Boeing has taken to heart the aerospace industry’s tradition of studying tragedies for ways to make flying safer, Muilenburg said in the interview at Boeing’s Chicago headquarters. But he reiterated Boeing’s oft-repeated refrain that there was no breakdown in the design and testing of the software feature known as MCAS that was implicated in both tragedies.
A report by the U.S. National Transportation Safety Board said Boeing classified MCAS’ risk of failure as “major,” the second-lowest of four hazard assessments. In addition, the manufacturer failed to conduct simulator testing of failure modes, like a broken angle-of-attack vane, that could potentially confuse pilots with multiple alarms.
“While that accident investigation and all the work we’ve been doing has been deep and intensive, we haven’t found anything there that I would characterize as a problem or issue we’re trying to solve,” Muilenburg said. “Rather, when we look across what we’ve learned from both accidents, we always identify areas where we can improve.”
In addition to the board oversight panel, Boeing is establishing a new product and services safety organization, which will have sweeping responsibility including investigating concerns raised anonymously by employees.
The head of the new unit, Beth Pasztor, will report to the board’s safety committee as well as to Boeing’s chief engineer, Greg Hyslop. Muilenburg is also restructuring Boeing’s engineering corps. They will now report to Hyslop instead of business-unit managers.
Boeing is tackling the final technical work to persuade U.S. regulators to lift the grounding. Although no date has been set, the company is discussing the timing of the crucial certification flight with U.S. officials, and Muilenburg says the process is in the “endgame.” Boeing is working to clear the plane for service in the fourth quarter.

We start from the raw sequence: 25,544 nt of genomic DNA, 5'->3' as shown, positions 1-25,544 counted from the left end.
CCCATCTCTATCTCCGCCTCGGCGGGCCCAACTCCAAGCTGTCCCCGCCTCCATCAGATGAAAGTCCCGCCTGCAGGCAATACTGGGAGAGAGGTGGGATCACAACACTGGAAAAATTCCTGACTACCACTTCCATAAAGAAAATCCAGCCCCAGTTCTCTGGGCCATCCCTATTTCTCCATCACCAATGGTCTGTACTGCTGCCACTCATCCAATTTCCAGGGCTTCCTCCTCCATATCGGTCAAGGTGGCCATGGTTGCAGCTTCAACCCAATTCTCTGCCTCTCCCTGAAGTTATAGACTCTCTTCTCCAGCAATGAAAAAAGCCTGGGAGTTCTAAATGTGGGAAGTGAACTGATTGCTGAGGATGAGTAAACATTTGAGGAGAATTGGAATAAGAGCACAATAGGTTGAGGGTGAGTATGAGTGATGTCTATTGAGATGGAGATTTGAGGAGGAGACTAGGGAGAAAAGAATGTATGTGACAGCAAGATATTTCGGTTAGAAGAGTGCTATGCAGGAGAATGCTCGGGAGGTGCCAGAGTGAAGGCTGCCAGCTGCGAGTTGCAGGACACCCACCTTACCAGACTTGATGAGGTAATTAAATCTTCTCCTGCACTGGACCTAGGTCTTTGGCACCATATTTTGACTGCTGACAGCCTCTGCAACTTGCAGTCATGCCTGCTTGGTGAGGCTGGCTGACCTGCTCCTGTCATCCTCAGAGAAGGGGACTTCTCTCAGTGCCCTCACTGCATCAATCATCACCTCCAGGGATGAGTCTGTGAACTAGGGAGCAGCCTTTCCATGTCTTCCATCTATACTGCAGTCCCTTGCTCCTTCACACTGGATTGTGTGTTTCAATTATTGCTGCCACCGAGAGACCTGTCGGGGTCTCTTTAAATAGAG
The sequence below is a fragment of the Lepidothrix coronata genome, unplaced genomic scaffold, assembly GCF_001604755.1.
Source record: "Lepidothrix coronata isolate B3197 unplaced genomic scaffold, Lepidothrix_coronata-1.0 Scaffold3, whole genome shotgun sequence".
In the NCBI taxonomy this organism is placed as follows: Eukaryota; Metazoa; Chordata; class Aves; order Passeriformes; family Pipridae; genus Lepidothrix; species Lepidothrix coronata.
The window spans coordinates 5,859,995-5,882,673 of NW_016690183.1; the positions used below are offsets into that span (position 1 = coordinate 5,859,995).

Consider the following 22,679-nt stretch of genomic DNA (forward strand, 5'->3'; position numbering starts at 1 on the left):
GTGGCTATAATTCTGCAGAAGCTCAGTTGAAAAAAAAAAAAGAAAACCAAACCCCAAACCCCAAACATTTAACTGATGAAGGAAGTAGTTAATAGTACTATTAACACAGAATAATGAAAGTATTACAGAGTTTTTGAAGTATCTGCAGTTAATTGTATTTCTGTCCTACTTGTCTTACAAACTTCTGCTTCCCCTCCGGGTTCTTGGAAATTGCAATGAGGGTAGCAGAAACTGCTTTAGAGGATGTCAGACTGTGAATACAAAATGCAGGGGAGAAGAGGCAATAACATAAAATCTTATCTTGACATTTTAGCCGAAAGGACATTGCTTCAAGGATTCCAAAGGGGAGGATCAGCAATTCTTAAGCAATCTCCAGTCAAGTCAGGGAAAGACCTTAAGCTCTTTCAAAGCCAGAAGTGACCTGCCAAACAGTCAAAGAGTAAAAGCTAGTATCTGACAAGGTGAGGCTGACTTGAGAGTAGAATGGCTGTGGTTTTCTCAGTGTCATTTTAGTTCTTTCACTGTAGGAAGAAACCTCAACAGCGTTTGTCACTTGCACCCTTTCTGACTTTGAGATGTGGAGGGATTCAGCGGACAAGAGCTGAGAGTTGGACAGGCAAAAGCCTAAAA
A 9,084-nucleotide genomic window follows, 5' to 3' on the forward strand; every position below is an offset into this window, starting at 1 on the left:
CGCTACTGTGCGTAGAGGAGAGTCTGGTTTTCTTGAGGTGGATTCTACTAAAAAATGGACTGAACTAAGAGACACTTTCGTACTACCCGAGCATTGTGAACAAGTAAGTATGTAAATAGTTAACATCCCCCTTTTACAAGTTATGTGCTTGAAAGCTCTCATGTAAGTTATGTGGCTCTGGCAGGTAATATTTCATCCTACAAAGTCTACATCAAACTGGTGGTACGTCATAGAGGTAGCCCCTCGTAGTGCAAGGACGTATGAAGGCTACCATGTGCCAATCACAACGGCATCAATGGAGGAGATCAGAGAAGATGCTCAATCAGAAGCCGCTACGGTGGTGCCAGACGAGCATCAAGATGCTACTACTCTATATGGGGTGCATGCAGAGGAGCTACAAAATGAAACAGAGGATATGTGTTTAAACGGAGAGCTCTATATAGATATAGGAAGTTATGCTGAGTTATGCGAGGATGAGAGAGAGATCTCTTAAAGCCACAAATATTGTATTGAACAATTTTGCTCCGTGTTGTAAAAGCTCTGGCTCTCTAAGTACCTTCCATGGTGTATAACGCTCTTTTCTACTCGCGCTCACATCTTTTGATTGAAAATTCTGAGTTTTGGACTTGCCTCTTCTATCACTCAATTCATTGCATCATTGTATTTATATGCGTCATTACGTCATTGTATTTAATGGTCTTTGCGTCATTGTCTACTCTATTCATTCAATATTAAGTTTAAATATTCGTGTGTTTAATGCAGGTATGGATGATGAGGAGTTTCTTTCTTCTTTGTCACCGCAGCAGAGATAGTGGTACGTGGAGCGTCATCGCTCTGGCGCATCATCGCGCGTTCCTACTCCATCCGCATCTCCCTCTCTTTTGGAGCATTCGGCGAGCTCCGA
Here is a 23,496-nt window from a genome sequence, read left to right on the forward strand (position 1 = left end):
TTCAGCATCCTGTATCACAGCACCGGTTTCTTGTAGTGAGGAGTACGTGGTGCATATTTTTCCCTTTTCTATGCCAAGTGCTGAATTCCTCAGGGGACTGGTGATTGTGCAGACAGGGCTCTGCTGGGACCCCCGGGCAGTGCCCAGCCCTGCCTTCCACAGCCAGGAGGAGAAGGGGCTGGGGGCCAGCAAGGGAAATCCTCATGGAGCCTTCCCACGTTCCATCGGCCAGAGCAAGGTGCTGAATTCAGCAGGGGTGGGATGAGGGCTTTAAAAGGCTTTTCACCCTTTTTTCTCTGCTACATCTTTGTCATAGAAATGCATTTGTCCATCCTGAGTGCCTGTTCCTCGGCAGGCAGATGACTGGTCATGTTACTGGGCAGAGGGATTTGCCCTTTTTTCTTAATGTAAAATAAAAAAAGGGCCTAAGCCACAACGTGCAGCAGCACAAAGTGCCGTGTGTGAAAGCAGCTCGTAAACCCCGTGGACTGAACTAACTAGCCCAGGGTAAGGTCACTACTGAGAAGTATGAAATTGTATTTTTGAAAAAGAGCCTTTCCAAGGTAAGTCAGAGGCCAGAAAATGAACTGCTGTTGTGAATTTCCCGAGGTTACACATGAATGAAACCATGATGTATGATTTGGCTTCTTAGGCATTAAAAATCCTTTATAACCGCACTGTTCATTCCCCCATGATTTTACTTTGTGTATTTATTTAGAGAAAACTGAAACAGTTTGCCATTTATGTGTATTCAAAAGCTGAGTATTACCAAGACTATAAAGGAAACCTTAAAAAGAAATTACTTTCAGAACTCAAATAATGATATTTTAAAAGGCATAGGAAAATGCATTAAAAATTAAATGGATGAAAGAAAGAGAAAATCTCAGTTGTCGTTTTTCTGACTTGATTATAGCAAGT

Regulatory approval would be followed by the logistical challenges of putting hundreds of airplanes back in the sky after months in storage — and eventually nursing the Max’s 600-company supply chain back to working at full speed.
Before the grounding, the 737 program generated about 35% of Boeing’s operating profit and cash flow, and 30% of the planemaker’s revenue, according to Bloomberg Intelligence estimates.
“If you’re Dennis, the program that matters absolutely the most to you beyond any other at the company is the 737,” said George Ferguson, an analyst with Bloomberg Intelligence. “You have to get that right.”
Boeing shares have rallied over the last six weeks on the first signs of the Max’s reentry into the commercial market. Since closing at $320.42 on Aug. 14, the stock had risen 17% through Tuesday, the best performance of the Dow Jones industrial average.
But the profit Boeing is able to reap from the Max ultimately will hinge on the willingness of flight crews and travelers to set aside months of deep anxiety and bruising publicity surrounding a keystone of Boeing’s future, said Schrager, the University of Chicago professor.
“The great unknown is how they fix this,” he said, “and whether the 737 goes back into the world again as one of the safest airplanes ever made.”